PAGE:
Seminars and Colloquia

Upcoming Seminars

CAMS Seminar
Every other Monday at 3:30pm in Rolla G5

Hyperspace and Topology Seminar
3-5 PM on selected Mondays in Rolla G4
3-5 PM on selected Wednesdays in 103 Centennial

Analysis Seminar
Every other Monday at 3:30pm in Rolla G5

Time Scales Seminar
Wednesdays at noon in Rolla G5


Ingram Lectureship

After he retired following the Fall 2002 semester, Professor W.T. Ingram, who was department chair from 1989-1998, generously set up an endowed fund to be used to bring well-known mathematical scientists to Rolla to give lectures on their work.  All Ingram Lectures are open to the entire S&T community, and are widely advertised on campus.  Visitors brought here under this program usually give two lectures, one of a general nature and accessible to students, and another more advanced aimed at faculty (though students are certainly welcome).

Presentations of Ingram Lectureship


FALL 2019 COLLOQUIA

Tuesday, September 17, 4pm-5:15pm
Rolla Building G5

Samuel Walsh
Associate Professor
Mathematics Department
University of Missouri

Title: Water waves with smooth exponentially localized vorticity

Abstract: In this talk, we discuss recent success in establishing the existence of solutions to the water wave problem with exponentially decaying vorticity. These are two-dimensional stationary waves in a finite-depth body of water beneath vacuum. An external gravitational force acts in the bulk, and the effects of surface tension are felt on the air-sea interface. Our approach involves modeling the corresponding stream function as a spike solution to a singularly perturbed elliptic PDE. This is joint work with Mats Ehrnström (NTNU) and Chongchun Zeng (Georgia Tech). 

Host: Murphy

Friday, October 11, 4pm-5:15pm
Rolla Building G5

Jiangguo Liu
Professor
Department of Mathematics
Colorado State University

Title: Weak Galerkin Finite Element Methods for Partial Differential Equations

Abstract:  In this talk, we discuss the novel weak Galerkin (WG) finite element methods for several different types of partial differential equations (PDEs).  The WG methodology provides reconstructed weak gradient or divergence or curl at the discrete level through integration by parts. Then these reconstructed discrete gradient or divergence or curl can be used to approximate the classical counterparts in the variational forms for the elliptic, elasticity, and Stokes equations.  WG allows use of polytopal meshes.  Combined with time-marching schemes, WG finite element methods can be developed for time-dependent PDEs.  We shall discuss efficient implementation strategies for WG in Matlab and C++.  Numerical results of WG for various applications (Darcy flow, Stokes flow, linear elasticity) will be presented. This talk is based on a series of joint work with several collaborators.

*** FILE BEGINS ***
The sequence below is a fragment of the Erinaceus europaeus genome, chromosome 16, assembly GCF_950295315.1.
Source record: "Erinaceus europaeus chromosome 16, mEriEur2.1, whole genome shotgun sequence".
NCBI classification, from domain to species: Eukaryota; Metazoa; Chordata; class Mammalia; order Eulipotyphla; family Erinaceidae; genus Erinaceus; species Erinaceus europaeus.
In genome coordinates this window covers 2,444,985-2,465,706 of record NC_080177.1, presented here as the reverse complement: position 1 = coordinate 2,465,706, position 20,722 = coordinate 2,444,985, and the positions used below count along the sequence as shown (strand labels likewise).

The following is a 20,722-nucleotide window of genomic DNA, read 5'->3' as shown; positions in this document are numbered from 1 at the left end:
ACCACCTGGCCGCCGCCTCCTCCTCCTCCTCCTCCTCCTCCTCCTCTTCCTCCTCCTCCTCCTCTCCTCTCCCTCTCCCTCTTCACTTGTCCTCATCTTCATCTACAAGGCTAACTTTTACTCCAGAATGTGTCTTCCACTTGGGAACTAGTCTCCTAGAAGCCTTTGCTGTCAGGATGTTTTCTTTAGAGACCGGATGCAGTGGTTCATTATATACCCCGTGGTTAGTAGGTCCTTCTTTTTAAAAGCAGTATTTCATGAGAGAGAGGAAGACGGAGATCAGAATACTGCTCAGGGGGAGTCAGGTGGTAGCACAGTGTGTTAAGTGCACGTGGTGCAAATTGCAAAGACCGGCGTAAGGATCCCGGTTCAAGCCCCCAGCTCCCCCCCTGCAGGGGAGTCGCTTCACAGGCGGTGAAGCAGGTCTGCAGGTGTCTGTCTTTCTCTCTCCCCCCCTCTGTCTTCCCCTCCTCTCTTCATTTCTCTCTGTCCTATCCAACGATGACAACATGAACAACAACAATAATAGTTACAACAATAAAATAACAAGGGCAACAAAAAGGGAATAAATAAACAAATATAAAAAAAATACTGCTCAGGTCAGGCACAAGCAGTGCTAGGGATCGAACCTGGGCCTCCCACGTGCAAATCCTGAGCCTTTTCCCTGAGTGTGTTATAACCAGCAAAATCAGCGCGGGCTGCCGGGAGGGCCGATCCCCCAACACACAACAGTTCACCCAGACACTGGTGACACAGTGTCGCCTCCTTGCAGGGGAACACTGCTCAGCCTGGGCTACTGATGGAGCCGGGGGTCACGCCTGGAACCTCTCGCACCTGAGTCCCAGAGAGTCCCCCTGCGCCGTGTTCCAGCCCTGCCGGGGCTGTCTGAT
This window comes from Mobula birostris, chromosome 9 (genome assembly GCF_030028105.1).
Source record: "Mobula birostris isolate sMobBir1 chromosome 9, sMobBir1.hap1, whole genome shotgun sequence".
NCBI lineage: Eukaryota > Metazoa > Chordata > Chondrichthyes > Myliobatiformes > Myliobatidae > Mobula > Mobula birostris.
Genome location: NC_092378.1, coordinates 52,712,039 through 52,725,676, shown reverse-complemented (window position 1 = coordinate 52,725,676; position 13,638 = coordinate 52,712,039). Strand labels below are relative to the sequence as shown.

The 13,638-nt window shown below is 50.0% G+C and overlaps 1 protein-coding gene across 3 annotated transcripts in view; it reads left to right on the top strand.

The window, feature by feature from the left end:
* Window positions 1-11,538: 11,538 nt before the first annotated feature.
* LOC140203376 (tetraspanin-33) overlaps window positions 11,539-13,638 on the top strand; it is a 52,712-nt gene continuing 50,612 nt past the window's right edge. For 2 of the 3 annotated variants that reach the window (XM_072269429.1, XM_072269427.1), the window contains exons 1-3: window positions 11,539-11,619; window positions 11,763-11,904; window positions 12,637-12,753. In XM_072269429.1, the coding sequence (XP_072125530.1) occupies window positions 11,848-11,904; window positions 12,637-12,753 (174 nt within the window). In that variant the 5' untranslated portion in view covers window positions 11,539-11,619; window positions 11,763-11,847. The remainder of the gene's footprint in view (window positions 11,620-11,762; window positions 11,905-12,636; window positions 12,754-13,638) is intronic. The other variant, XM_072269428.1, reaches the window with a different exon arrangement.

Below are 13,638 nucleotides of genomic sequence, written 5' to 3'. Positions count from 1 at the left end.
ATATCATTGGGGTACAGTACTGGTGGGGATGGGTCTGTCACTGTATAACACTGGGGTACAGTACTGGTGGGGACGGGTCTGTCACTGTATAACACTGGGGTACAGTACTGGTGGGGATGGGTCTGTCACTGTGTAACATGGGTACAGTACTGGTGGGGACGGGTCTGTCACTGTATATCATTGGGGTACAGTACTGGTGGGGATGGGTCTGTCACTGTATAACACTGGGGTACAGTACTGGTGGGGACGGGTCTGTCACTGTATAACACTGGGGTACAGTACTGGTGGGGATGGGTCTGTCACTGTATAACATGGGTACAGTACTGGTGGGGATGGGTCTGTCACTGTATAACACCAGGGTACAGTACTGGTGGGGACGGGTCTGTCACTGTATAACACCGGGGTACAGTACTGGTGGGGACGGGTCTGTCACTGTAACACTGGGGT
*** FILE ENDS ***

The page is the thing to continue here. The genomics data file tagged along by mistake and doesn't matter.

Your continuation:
Host: He

Friday, October 25, 4pm-5:15pm
Rolla Building G5

Satoshi Masaki
Associate Professor
Department of Systems Innovation
Graduate School of Engineering Science
Osaka University

 

Title: Scattering for mass-critical Klein-Gordon equation in high dimensions

Abstract: We consider the asymptotic behavior of solutions to the mass-critical Klein-Gordon equation. Because of the nonlinear nature, there are several kinds of possible behavior. In this talk, I consider a sharp criterion for scattering. The two-dimensional case was previously studied by Killip-Stovall-Visan. We extend the result to higher dimensions. One difficulty is the non-polynomial nature of the nonlinearity. This talk is based on joint work with Guo (Monash) and Cheng (Nanjing).

 

Host: Murphy

Friday, November 8, 4pm-5:15pm
Rolla Building G5

Keith Promislow
Professor and Chair
Department of Mathematics
Michigan State University

 Title: The Packing Dichotomy and Morphological Complexity in Amphiphilic Polymers

Abstract:  Amphiphlilic molecules, also known as surfactants, are composed of two components, one with a strong affinity for a solvent and one with a strong aversion. When blended with solvent they undergo a novel phase separation process that produces morphologies that are of molecular width in one or more directions (thin). A key benchmark problem is to predict the evolution of a codimension one interface that is actively absorbing molecules that are dispersed at low density within the solvent. This leads to a fundamental ``packing dichotomy'' that balances the energetic preference for the dispersed molecules to join a structure against the preference for the structure to remain thin. We model this system with the Functionalized Cahn Hilliard free energy, and analyze its gradient flow, rigorously deriving a curve-lengthening evolution for codimension-one interfaces immersed in a solvent with a weak dispersion of amphiphilic molecules. We supplement the analysis with detailed simulations that show that as the initial density of dispersed molecules is increased the curve lengthening regime gives way to pearling (internal micelle formation) and a bicycle-chain buckling evolution that generates corners, endcaps, and loops. Further increases in initial density lead to curve splitting. We show that the resolution of the packing dichotomy lead to delicate choices that underpin what the experimental literature calls the onset of morphological complexity. 

 

Host: Han

Friday, November 15, 4pm-5:15pm
Rolla Building G5

Michael Schneier
Math Research Center Postdoctoral Fellow
Department of Mathematics
University of Pittsburgh

Host: Singler

Friday, November 22, 4pm-5:15pm
Rolla Building G5

Qi Wang
Professor
Department of Mathematics
University of South Carolina

Host: Han

Tuesday, December 3, 4pm-5:15pm
Rolla Building G5

Host: Insall

Friday, December 6, 4pm-5:15pm
Rolla Building G5

Jun-Ichi Segata
Professor
Department of Mathematical Sciences
Kyushu University

Host: Murphy


Past Colloquia

For past colloquium information, click here